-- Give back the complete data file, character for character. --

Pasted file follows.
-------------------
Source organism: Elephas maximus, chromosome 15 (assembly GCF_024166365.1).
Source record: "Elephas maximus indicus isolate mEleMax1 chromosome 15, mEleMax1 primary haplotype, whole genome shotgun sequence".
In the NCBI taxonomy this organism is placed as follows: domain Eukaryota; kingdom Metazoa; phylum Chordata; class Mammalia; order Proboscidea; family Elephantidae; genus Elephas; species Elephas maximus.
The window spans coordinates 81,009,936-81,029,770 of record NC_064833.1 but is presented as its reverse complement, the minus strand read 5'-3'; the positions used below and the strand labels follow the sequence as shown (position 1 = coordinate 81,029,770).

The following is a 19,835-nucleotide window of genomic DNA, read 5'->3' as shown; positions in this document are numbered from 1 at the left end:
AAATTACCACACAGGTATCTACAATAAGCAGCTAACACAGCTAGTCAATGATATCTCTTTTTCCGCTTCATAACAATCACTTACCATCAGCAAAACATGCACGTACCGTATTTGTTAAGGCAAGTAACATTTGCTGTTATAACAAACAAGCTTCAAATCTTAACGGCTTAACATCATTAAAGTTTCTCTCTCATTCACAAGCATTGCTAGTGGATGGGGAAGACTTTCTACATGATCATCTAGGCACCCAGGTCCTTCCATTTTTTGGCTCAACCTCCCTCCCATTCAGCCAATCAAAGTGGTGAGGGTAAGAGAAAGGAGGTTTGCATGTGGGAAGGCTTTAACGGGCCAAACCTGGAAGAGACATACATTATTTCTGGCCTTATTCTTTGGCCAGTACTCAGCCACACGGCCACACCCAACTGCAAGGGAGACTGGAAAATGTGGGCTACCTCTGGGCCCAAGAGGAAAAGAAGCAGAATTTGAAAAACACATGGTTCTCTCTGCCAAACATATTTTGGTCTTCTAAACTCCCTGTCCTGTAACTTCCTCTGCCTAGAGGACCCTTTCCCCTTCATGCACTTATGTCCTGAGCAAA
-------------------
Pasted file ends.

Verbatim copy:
Source organism: Elephas maximus, chromosome 15 (assembly GCF_024166365.1).
Source record: "Elephas maximus indicus isolate mEleMax1 chromosome 15, mEleMax1 primary haplotype, whole genome shotgun sequence".
In the NCBI taxonomy this organism is placed as follows: domain Eukaryota; kingdom Metazoa; phylum Chordata; class Mammalia; order Proboscidea; family Elephantidae; genus Elephas; species Elephas maximus.
The window spans coordinates 81,009,936-81,029,770 of record NC_064833.1 but is presented as its reverse complement, the minus strand read 5'-3'; the positions used below and the strand labels follow the sequence as shown (position 1 = coordinate 81,029,770).

The following is a 19,835-nucleotide window of genomic DNA, read 5'->3' as shown; positions in this document are numbered from 1 at the left end:
AAATTACCACACAGGTATCTACAATAAGCAGCTAACACAGCTAGTCAATGATATCTCTTTTTCCGCTTCATAACAATCACTTACCATCAGCAAAACATGCACGTACCGTATTTGTTAAGGCAAGTAACATTTGCTGTTATAACAAACAAGCTTCAAATCTTAACGGCTTAACATCATTAAAGTTTCTCTCTCATTCACAAGCATTGCTAGTGGATGGGGAAGACTTTCTACATGATCATCTAGGCACCCAGGTCCTTCCATTTTTTGGCTCAACCTCCCTCCCATTCAGCCAATCAAAGTGGTGAGGGTAAGAGAAAGGAGGTTTGCATGTGGGAAGGCTTTAACGGGCCAAACCTGGAAGAGACATACATTATTTCTGGCCTTATTCTTTGGCCAGTACTCAGCCACACGGCCACACCCAACTGCAAGGGAGACTGGAAAATGTGGGCTACCTCTGGGCCCAAGAGGAAAAGAAGCAGAATTTGAAAAACACATGGTTCTCTCTGCCAAACATATTTTGGTCTTCTAAACTCCCTGTCCTGTAACTTCCTCTGCCTAGAGGACCCTTTCCCCTTCATGCACTTATGTCCTGAGCAAA